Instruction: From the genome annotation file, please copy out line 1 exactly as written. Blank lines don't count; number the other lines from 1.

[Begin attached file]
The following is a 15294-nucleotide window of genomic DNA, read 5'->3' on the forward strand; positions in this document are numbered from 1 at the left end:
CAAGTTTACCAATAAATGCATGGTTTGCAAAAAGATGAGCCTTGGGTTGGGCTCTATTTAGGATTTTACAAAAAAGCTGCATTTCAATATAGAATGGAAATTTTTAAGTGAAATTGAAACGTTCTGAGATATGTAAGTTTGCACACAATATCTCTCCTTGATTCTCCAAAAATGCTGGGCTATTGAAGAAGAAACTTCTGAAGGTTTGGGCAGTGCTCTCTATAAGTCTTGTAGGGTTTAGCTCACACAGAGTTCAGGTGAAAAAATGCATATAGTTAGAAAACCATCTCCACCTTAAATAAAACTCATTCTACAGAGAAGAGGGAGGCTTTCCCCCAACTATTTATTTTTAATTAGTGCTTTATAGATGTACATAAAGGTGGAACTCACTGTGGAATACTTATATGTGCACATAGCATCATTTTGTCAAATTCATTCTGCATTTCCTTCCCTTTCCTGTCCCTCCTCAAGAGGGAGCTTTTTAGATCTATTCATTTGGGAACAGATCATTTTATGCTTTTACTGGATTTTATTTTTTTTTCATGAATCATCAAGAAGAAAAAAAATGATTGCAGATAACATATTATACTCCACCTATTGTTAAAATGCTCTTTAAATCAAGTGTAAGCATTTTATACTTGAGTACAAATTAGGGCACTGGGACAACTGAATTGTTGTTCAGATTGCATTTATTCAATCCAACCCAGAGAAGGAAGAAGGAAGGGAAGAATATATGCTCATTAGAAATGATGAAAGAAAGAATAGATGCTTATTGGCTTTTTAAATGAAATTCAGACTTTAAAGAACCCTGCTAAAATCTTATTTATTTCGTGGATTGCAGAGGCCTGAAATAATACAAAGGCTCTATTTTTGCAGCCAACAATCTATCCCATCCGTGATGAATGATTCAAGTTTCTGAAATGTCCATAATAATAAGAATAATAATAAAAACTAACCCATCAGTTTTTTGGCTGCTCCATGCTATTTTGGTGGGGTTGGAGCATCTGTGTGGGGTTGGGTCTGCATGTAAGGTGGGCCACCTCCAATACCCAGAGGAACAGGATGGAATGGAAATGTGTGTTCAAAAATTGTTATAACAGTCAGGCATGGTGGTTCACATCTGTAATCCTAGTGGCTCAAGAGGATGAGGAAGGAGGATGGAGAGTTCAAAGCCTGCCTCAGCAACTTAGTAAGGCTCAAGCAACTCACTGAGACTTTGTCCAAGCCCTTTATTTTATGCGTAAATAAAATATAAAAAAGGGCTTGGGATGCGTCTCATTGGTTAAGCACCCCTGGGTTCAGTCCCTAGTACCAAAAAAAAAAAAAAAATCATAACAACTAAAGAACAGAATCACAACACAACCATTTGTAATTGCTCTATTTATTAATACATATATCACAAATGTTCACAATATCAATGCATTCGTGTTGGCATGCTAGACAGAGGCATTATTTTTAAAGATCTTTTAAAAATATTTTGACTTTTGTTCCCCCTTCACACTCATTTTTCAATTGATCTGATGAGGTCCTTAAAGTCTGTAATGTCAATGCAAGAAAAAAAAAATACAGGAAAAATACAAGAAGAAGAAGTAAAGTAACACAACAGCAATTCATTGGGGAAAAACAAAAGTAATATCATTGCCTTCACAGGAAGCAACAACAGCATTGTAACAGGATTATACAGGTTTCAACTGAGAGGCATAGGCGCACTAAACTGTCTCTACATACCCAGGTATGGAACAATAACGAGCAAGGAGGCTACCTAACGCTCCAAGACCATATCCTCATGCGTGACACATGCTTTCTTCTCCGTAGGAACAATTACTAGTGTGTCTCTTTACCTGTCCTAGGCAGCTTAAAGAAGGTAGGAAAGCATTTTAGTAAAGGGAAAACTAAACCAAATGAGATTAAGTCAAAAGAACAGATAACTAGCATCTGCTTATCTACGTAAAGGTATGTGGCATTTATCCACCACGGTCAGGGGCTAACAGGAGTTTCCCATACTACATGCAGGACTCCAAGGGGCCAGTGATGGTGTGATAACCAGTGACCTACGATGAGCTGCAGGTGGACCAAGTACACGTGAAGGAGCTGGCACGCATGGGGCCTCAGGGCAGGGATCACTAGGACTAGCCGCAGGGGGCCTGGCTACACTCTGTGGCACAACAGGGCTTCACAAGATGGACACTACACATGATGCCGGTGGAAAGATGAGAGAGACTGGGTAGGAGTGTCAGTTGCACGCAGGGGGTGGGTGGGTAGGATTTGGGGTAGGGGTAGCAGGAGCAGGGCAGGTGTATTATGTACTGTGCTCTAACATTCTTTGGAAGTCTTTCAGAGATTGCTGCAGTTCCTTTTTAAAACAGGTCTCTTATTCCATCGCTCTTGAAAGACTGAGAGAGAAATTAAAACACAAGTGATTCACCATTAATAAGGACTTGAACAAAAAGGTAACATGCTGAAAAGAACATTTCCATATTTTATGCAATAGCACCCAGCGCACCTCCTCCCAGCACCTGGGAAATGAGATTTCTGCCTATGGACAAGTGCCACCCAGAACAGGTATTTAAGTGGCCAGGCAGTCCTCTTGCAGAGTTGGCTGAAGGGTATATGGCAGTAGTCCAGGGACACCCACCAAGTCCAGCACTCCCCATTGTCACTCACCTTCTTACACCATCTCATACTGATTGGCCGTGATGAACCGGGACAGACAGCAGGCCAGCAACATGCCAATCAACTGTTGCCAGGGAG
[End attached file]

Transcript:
The following is a 15294-nucleotide window of genomic DNA, read 5'->3' on the forward strand; positions in this document are numbered from 1 at the left end: